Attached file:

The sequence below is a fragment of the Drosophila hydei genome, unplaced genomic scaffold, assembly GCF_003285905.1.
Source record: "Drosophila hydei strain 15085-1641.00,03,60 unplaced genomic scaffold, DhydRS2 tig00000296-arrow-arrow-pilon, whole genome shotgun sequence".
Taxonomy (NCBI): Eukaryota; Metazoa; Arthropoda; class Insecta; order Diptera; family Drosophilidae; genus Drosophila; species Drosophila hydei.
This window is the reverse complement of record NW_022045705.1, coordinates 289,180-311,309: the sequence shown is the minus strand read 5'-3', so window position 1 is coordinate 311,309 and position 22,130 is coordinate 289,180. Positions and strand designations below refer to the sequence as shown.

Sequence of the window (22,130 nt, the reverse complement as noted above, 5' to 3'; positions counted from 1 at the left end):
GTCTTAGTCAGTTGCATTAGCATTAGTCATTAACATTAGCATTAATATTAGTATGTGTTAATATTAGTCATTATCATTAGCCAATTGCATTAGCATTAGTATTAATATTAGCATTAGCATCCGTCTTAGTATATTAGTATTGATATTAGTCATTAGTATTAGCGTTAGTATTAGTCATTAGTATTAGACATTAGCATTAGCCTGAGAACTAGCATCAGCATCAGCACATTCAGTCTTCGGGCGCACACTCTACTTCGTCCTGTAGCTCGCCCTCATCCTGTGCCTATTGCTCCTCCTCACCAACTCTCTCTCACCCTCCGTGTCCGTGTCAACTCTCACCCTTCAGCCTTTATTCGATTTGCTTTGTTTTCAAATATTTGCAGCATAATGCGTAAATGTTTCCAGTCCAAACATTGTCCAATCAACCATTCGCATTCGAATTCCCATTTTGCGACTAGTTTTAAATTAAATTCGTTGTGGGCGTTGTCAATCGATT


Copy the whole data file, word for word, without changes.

The sequence below is a fragment of the Drosophila hydei genome, unplaced genomic scaffold, assembly GCF_003285905.1.
Source record: "Drosophila hydei strain 15085-1641.00,03,60 unplaced genomic scaffold, DhydRS2 tig00000296-arrow-arrow-pilon, whole genome shotgun sequence".
Taxonomy (NCBI): Eukaryota; Metazoa; Arthropoda; class Insecta; order Diptera; family Drosophilidae; genus Drosophila; species Drosophila hydei.
This window is the reverse complement of record NW_022045705.1, coordinates 289,180-311,309: the sequence shown is the minus strand read 5'-3', so window position 1 is coordinate 311,309 and position 22,130 is coordinate 289,180. Positions and strand designations below refer to the sequence as shown.

Sequence of the window (22,130 nt, the reverse complement as noted above, 5' to 3'; positions counted from 1 at the left end):
GTCTTAGTCAGTTGCATTAGCATTAGTCATTAACATTAGCATTAATATTAGTATGTGTTAATATTAGTCATTATCATTAGCCAATTGCATTAGCATTAGTATTAATATTAGCATTAGCATCCGTCTTAGTATATTAGTATTGATATTAGTCATTAGTATTAGCGTTAGTATTAGTCATTAGTATTAGACATTAGCATTAGCCTGAGAACTAGCATCAGCATCAGCACATTCAGTCTTCGGGCGCACACTCTACTTCGTCCTGTAGCTCGCCCTCATCCTGTGCCTATTGCTCCTCCTCACCAACTCTCTCTCACCCTCCGTGTCCGTGTCAACTCTCACCCTTCAGCCTTTATTCGATTTGCTTTGTTTTCAAATATTTGCAGCATAATGCGTAAATGTTTCCAGTCCAAACATTGTCCAATCAACCATTCGCATTCGAATTCCCATTTTGCGACTAGTTTTAAATTAAATTCGTTGTGGGCGTTGTCAATCGATT